Your online reputation lasts forever — whether positive or negative. Embarrassing comments and photos can resurface. Even criminal records like arrest information and public mugshots can be accessed and exploited online. Mugshot removal websites have built a business around displaying arrest records and demanding payment to delete the photos. However, victims now have many options to remove these damaging images from Google.
How Mugshot Websites Work
Mugshot websites scrape arrest photos from county police websites and post them online. Unfortunately, these sites often rank very well, and could even fill the first page of your search engine results. As a result, you may not be able to find jobs, dates, or even apply for credit.
Often, the arrested individuals ask websites to remove their photos. And of course they can, as long as they pay a hefty fee. This is essentially a scam which has sparked several lawsuits against these websites, usually claiming extortion. But thanks to new laws, policies from Google, and action by credit card companies, the booming industry making that used to make money featuring mugshots online has all but gone bust.
New Mugshot Removal Laws
Lawmakers are working to shut down these websites which have hidden behind the first amendment by allowing citizens to file a lawsuit against them. Georgia state representative Roger Bruce introduced a new law that now makes it a crime for websites to charge Georgia citizens to have their mugshot removed. Websites will now have 30 days to remove a photo, and noncompliance is a violation of the law. Here’s a list of the 18 states that currently ban arrest websites from charging mugshot removal fees as of 2018:
Google Targets Sites Displaying Mugshots Online
Google has moved swiftly to shut down the practice of mugshot extortion. The search engine company launched a new algorithm in October 2013 that specifically targeted mugshot sites. As a result, arrest photos were pushed down or removed from search results. While mugshots still exist online, they may no longer rank in the top results for a person’s name.
Payment Processors Abandon Mugshot Websites
As part of an investigation of the industry, New York Times reporter David Segal alerted payment processors to the fact that these websites were using their services to earn money. Nearly every company Segal spoke to dropped mugshot websites as customers, including MasterCard, PayPal, American Express, and Discover. “We decided to discontinue support for payments related to mugshot removal services,” said PayPal spokesman John Pluhowski.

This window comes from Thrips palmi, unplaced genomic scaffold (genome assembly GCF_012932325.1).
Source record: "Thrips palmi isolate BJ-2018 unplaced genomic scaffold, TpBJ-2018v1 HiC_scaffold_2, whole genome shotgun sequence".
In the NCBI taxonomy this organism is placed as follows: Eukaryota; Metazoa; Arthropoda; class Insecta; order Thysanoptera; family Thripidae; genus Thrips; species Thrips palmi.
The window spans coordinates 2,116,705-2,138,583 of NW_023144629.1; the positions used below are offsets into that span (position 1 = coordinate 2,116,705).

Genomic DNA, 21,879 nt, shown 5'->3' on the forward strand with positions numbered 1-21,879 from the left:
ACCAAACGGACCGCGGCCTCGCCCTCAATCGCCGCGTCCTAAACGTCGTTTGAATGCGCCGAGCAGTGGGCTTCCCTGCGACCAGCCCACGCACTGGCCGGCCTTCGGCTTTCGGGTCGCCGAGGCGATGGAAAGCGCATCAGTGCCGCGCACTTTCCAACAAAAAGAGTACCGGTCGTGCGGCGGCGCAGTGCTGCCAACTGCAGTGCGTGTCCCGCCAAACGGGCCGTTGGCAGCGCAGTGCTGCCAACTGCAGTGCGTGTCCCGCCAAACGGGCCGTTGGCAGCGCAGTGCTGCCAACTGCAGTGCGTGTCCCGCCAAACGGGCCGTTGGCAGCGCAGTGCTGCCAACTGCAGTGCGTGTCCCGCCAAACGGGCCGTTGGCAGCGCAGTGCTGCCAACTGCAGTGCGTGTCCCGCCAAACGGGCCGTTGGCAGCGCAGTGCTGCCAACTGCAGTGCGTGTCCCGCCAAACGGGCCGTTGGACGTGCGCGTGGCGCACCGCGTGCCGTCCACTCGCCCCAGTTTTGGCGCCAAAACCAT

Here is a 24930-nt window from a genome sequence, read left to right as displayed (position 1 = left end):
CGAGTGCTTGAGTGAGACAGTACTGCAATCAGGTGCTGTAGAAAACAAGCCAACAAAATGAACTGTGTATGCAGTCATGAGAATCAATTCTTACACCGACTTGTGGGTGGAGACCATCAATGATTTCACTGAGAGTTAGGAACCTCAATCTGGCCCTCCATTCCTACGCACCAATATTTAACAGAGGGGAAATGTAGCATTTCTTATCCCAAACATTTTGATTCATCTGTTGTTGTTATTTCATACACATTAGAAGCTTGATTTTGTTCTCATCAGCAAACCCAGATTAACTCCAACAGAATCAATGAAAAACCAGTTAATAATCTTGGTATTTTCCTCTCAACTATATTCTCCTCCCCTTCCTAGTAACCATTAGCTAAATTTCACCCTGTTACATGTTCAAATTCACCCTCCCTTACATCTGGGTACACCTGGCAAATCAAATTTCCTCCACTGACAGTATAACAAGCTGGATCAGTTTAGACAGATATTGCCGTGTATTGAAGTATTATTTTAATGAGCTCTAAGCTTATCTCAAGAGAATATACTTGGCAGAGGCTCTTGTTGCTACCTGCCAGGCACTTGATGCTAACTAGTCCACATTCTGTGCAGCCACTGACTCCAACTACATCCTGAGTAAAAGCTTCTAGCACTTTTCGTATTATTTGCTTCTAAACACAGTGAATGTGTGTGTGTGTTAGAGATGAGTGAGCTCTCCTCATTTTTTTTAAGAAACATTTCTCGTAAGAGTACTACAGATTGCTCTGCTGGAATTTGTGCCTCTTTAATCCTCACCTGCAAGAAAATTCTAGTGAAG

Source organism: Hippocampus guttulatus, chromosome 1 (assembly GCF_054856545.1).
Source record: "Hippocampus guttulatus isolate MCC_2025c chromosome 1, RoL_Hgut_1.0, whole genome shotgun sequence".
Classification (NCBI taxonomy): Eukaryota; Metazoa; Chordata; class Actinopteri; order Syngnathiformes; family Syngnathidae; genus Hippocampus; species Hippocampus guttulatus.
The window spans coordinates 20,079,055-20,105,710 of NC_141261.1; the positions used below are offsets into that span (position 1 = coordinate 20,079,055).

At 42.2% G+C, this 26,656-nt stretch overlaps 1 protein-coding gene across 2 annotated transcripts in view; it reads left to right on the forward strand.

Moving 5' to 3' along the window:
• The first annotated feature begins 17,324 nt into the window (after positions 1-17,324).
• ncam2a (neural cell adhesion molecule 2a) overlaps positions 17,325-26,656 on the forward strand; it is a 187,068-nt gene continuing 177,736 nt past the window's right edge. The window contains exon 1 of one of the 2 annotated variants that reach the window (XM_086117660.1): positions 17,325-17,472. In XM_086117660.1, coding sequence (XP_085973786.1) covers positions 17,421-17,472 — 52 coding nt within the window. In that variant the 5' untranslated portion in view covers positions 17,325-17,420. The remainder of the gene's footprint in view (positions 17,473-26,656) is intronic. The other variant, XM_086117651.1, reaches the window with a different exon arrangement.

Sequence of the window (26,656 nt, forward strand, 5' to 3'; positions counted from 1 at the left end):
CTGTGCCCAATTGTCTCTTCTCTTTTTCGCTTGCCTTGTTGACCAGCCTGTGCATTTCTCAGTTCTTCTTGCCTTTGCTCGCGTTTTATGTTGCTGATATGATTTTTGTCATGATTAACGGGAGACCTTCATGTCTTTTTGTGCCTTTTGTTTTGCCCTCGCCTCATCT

How Long do Mugshots Stay Online?
With lower visibility in Google search engine results and limited methods of payment, mugshot websites appear to be losing steam. While online mugshots are no longer as lucrative as before, they’re still able to profit in other ways. Specifically, these shady websites now make money through Bing, Yahoo and Google ads for bail bonds. As long as websites host mugshots online, your arrest photo could show up.
Though mugshots no longer rank high enough to dominate your search results, they do still pose a problem. Websites like mugshotsgainesville.com, mugshotsonline.com, and bustedmugshots.com state that booked inmates can’t pay to have their pictures removed, but they can wait. Many of these sites now claim mugshots will only stay online for a maximum of 90 days.
That’s good news for people with prior arrests. However, deleted photos may not really be gone from the web. Potential employers, creditors, and others could still dig up your arrest record if they check cached web pages or search the Internet Archive.
How to Remove Mugshots from Google
If you’re struggling with how to remove a mugshot online, don’t lose hope. You have options, and the law may be on your side. Try the following tips to remove your arrest photo from websites:
- Check the website’s policy. Some websites have a “courtesy removal service.” If you can prove your innocence, they may remove your photo. Additionally, website owners may take down your photo if you can demonstrate that you’ve turned your life around. Communication with the websites is a good first step, but keep in mind that they may not be eager to help.
- Find out if you’re protected by law. Your state may have a law that requires mugshot websites to remove photos upon request. Typically, they must be taken down within 30 days of being contacted with the request, or they will be in violation of the law. Georgia and Oregon are two states that currently have these laws, and we expect to see more states join their ranks shortly.
- Push for a larger crackdown on mugshot websites. If your state doesn’t have a mugshot removal law, ask for one. Contact your state lawmakers and encourage them to create a law that will make it easier for you to manage your online reputation.
- Consult an attorney. Class action and individual lawsuits are pending against mugshot websites. You may be able to join, or create your own case to remove the photo and possibly win damages.
Take Action to Defend Your Reputation
Ultimately, the outlook is positive for individuals struggling with reputation issues from a prior arrest. Though there are some websites that are still publishing photos and charging for removal, their popularity has clearly taken a nosedive. Individuals with prior arrests now have more options than simply paying for removal. If you’re featured on a mugshot website, seek out every option possible to get your photo removed. Take action, and defend your online reputation.
Our firm doesn’t offer a stand-alone mugshot removal service. Our premium Enterprise Reputation Management package is designed to completely rebuild your entire search landscape. If you’d like to inquire about our premium, fully-managed service for high-profile individuals, fill out a contact form to set up a call.